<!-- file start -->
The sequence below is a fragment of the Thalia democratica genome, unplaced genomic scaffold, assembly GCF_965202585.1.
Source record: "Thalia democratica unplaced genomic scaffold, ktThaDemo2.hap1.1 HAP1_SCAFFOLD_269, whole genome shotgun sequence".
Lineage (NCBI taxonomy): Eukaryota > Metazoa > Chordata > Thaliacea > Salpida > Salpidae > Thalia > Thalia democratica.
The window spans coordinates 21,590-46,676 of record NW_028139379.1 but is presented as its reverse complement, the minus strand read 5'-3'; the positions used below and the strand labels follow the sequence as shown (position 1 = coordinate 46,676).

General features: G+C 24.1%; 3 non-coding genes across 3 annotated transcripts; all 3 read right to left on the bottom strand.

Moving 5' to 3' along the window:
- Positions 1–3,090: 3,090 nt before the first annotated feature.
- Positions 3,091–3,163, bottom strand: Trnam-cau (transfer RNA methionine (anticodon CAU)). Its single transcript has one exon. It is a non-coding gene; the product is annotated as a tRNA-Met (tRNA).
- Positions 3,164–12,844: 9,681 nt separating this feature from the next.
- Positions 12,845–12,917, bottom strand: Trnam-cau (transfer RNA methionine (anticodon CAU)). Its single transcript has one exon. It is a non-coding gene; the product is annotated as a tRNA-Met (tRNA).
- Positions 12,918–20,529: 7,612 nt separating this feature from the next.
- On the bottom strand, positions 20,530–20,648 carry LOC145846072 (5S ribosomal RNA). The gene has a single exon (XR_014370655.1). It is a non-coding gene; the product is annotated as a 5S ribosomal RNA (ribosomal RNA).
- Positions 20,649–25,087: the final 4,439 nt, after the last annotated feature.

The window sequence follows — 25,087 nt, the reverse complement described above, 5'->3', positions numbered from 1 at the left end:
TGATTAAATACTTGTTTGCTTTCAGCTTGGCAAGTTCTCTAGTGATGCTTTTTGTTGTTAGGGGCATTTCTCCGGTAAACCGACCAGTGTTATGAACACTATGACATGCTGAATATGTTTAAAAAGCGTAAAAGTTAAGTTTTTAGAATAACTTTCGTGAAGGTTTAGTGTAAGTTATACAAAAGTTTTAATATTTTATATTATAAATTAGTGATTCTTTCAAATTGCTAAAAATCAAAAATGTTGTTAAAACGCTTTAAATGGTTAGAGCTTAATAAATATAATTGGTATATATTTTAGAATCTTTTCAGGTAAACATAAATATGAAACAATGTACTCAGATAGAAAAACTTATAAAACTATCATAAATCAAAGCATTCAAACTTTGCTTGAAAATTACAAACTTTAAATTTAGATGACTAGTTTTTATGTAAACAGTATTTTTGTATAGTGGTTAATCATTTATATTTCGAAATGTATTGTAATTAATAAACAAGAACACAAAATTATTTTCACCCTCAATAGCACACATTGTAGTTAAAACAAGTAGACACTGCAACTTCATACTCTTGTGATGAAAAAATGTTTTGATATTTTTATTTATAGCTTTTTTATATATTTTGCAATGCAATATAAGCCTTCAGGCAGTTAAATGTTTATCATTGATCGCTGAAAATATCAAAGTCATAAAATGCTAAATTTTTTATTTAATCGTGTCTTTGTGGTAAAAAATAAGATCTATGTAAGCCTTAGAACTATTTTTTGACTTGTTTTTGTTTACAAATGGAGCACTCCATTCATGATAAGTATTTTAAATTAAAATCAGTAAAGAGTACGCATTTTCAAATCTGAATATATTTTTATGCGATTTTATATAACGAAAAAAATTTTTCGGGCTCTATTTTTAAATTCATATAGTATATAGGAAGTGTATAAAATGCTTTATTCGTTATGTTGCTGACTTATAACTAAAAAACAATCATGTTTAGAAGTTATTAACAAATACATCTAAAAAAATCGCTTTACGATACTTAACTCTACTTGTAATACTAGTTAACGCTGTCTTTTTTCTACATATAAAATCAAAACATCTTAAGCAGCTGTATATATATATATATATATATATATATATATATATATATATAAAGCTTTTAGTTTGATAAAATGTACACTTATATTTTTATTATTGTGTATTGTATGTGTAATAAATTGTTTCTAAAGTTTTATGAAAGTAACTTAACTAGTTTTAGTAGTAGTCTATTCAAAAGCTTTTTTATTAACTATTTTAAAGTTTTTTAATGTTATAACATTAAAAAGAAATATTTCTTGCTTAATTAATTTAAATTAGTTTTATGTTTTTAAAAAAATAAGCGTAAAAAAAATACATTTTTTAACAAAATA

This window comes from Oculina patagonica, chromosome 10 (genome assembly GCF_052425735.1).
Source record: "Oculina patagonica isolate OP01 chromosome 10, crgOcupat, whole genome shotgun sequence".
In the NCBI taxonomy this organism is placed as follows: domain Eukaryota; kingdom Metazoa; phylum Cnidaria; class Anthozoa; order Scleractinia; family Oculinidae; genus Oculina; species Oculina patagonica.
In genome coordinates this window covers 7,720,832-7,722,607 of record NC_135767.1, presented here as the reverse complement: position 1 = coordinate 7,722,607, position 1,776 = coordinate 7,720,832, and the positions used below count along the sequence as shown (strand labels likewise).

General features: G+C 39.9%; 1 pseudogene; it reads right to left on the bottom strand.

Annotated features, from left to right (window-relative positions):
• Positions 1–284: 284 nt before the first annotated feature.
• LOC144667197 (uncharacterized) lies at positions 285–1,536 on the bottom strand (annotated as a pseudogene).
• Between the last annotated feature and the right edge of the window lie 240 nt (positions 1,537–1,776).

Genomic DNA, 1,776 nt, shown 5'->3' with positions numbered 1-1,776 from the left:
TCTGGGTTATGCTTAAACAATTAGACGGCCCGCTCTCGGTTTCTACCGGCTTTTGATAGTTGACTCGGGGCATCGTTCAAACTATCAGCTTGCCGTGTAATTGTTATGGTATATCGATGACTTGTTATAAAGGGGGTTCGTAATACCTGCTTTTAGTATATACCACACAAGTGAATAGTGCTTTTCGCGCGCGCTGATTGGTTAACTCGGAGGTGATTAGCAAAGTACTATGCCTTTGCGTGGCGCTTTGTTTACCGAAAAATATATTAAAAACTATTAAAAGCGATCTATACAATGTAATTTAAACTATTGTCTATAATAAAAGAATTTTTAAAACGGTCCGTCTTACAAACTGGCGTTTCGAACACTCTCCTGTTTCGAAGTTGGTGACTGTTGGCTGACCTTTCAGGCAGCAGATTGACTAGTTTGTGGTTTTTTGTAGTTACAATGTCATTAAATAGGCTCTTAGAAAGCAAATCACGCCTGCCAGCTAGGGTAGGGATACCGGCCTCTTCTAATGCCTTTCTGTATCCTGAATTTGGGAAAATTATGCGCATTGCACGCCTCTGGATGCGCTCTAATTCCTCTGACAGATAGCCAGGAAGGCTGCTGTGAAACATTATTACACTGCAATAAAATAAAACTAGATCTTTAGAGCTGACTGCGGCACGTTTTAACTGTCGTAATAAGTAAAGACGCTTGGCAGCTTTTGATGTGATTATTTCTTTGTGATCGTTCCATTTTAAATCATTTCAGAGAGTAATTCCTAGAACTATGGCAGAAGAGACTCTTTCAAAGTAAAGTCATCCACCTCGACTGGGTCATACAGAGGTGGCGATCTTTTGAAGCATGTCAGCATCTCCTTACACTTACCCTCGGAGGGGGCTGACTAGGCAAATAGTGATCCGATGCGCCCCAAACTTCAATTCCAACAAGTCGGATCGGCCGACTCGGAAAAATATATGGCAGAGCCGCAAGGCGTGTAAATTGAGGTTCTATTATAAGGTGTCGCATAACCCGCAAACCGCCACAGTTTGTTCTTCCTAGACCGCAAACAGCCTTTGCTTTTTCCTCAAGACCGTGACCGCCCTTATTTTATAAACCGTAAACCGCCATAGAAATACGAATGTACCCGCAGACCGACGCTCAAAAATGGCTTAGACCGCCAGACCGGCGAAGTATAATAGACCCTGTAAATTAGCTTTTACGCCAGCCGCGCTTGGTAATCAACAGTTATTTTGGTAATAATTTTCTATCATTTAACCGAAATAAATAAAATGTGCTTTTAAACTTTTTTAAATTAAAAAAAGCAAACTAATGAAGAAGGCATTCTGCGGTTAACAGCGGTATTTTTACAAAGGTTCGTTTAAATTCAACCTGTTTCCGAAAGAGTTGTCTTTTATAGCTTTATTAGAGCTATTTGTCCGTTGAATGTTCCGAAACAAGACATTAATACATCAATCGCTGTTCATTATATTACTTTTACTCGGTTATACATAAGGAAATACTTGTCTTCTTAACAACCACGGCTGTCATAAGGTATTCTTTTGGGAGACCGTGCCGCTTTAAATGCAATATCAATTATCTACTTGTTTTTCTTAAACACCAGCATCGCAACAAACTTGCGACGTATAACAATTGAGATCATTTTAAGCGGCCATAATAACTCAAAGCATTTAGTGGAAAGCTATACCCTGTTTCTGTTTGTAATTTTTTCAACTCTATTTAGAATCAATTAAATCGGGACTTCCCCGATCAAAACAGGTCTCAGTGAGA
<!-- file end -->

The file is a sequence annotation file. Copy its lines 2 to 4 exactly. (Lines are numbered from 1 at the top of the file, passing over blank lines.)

Source record: "Thalia democratica unplaced genomic scaffold, ktThaDemo2.hap1.1 HAP1_SCAFFOLD_269, whole genome shotgun sequence".
Lineage (NCBI taxonomy): Eukaryota > Metazoa > Chordata > Thaliacea > Salpida > Salpidae > Thalia > Thalia democratica.
The window spans coordinates 21,590-46,676 of record NW_028139379.1 but is presented as its reverse complement, the minus strand read 5'-3'; the positions used below and the strand labels follow the sequence as shown (position 1 = coordinate 46,676).